Third version of the Ende dictionary printed and bound today! More names and faces on this year’s cover and most importantly way more words inside!
Talk: Diachronic typology meets contact typology - a regional case study from Southern New Guinea (ALT 12)
What an exciting talk to give with Nick Evans, Dineke Schokkin, Eri Kashima, Mark Ellison, Kyla Quinn, and Jeff Siegel! Together, we presented some discussions on the following questions: Do different levels of linguistic structure change at different rates? and Are those levels affected differently in language contact? Nick introduced a new word vergence to talk about convergence, divergence, and nonvergence among the languages in Southern New Guinea. We presented and compared phonemic, lexical, kinship, and morphological data across the region. As you can see in the photo above - it was a popular talk!
Another enormously successful field trip to Limol in the books. I learned so much, not just about the language, but about what it means to be kind, generous, and selfless, Ende qualities that abound in KT village. This picture is of me and "the boys" who make this crazy dictionary/grammar/corpus thing happen! Jeff, Joshua, Warama, Tonny, and Jerry far right. Couldn't do what I do without their hard work and awesome attitudes!
I am very happy to report that I have been awarded support from the Lewis and Clark Fund for Exploration and Field Research. They have accepted my proposal to collect and annotate the Ende spoken corpus and expand the Ende dictionary and grammar. Their support will go directly toward this important documentation task that has been requested directly by the Ende speaking community. I feel very honored to have their support and look forward to sharing this with Limol.
On May 19th, I gave a talk titled “Verbal Reduplication in Ende” at the 3rd annual Northwest Phonetics and Phonology Conference. The data presented in this talk were collected in 2015 and 2016 and the proposed analysis for the three reduplication patterns is part of my dissertation proposal. I got some great feedback and stayed with my friend Oksana, whom I met in 2011 at the LSA Institute in Boulder. I’ve attached the slides below.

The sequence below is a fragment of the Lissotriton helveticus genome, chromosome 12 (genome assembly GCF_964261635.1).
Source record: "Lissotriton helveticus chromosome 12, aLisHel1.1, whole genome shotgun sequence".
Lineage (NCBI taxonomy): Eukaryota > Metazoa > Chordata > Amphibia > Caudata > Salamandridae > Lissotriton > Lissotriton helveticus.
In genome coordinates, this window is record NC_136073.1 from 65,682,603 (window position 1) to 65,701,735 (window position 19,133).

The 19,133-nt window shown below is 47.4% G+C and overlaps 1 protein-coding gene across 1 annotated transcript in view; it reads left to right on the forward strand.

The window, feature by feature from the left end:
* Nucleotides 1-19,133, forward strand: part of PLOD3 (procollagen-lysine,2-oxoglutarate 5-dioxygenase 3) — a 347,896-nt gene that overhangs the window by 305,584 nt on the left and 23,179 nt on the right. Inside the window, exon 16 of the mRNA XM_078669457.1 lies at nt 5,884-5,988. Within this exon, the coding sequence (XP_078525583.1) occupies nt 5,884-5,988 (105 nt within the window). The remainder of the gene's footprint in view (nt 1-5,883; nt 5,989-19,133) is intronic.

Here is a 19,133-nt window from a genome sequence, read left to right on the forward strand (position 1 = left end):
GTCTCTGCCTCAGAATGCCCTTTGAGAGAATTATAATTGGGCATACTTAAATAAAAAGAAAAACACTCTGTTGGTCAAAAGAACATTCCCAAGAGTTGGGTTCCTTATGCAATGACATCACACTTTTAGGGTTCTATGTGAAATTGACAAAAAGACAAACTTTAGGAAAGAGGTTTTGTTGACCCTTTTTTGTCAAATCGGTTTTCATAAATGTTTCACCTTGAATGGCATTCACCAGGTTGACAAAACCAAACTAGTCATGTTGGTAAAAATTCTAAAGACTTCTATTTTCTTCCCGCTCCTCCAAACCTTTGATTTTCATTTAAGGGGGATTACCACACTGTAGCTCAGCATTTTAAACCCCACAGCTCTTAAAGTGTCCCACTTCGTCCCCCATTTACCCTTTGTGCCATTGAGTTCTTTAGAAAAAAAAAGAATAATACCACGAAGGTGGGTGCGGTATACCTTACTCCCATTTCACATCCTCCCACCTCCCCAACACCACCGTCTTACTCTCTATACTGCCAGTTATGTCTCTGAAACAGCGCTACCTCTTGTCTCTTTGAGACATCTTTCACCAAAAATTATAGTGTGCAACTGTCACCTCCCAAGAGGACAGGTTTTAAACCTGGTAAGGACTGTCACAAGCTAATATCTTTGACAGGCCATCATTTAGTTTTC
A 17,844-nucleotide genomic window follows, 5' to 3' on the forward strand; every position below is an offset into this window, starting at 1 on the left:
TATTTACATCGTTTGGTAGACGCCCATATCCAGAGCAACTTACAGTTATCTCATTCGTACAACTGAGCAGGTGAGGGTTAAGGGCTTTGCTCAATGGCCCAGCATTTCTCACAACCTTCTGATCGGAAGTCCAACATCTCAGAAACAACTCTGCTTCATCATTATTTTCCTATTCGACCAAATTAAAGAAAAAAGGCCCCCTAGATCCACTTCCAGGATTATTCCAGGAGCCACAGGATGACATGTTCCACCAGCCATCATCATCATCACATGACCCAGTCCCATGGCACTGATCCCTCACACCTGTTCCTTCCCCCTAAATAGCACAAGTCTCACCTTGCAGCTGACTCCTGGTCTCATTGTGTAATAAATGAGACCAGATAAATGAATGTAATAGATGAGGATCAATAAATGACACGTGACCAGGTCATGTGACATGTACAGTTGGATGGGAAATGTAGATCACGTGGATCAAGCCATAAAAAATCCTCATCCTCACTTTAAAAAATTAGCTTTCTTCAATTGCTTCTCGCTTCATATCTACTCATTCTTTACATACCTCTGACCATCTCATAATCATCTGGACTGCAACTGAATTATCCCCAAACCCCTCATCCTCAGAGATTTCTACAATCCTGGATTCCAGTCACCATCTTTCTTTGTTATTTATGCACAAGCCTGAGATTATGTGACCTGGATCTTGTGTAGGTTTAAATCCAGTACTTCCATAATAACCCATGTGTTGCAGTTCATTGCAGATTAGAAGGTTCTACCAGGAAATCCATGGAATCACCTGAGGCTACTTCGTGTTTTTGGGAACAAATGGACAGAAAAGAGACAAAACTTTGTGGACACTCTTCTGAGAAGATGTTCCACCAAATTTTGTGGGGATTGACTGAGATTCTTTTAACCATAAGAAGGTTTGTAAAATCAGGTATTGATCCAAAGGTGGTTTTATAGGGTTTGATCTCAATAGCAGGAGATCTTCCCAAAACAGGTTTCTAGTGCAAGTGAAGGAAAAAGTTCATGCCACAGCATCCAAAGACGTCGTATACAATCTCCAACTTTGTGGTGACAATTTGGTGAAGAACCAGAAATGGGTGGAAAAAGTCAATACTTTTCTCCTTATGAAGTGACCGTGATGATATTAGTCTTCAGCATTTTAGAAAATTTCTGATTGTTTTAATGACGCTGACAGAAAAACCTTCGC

Today, I received the wonderful news that my proposal to continue research on the phonology and morphology of the Ende verb was accepted by the Stanford Vice Provost for Education Diversity Dissertaiton Research Opportunity fund. This grant will support travel and equipment fees related to my dissertation.
On May 6, I completed my first 100-mile bike ride - the Wine Country Century - to raise awareness for my Light for Limol campaign. During the month of April, I shared videos and stories about life in Limol, where solar powered lanterns and water rollers will make a big difference in the lives of Ende speakers. My goal was to raise $1000 to bring 2 water rollers and 40 solar lanterns - one lantern for every house in Limol. My friends and family went above and beyond to support me and as of May 6, we raised $2025 for Limol! This money will go to 4 water rollers and 80 solar lanterns, which will be shared between the villages of Limol and Malam.
I had the wonderful opportunity to share some data and thoughts on nominal and verbal reduplication in Ende with the Stanford Phonology Interest group before presenting my talk at NoW Phon. I got some great feedback from my dissertation committee and other members of the reading group.
Strengthening the Ende Language Project with Sustainable Community Development
The Ende Language Project is a local initiative to write down and translate Ende, a language spoken in Western Province, Papua New Guinea. I was invited to join the team in 2015 to develop a writing system, begin a dictionary, and translate important texts. As a linguist, I brought my own questions and collected a wealth of information about one of the last undocumented languages. The trip was so successful that I am returning this summer to continue training the team and to gather data for my dissertation.
However, language does not exist in a vacuum and the community that speaks it struggles with daily survival. My previous trip addressed some needs, but the Community Engagement Grant would empower the Ende Language Project to combine our academic pursuits and community engagement in a life-saving, sustainable way. Lack of knowledge and means for proper handwashing puts the entire community in danger. For $4,000, the Ende Language Project can translate important hygiene information into Ende and set up six handwashing stations around the village. This initiative has been requested by the community, will involve local materials and workers to ensure sustainability, and has been shown to improve community health.
Kate Lynn Lindsey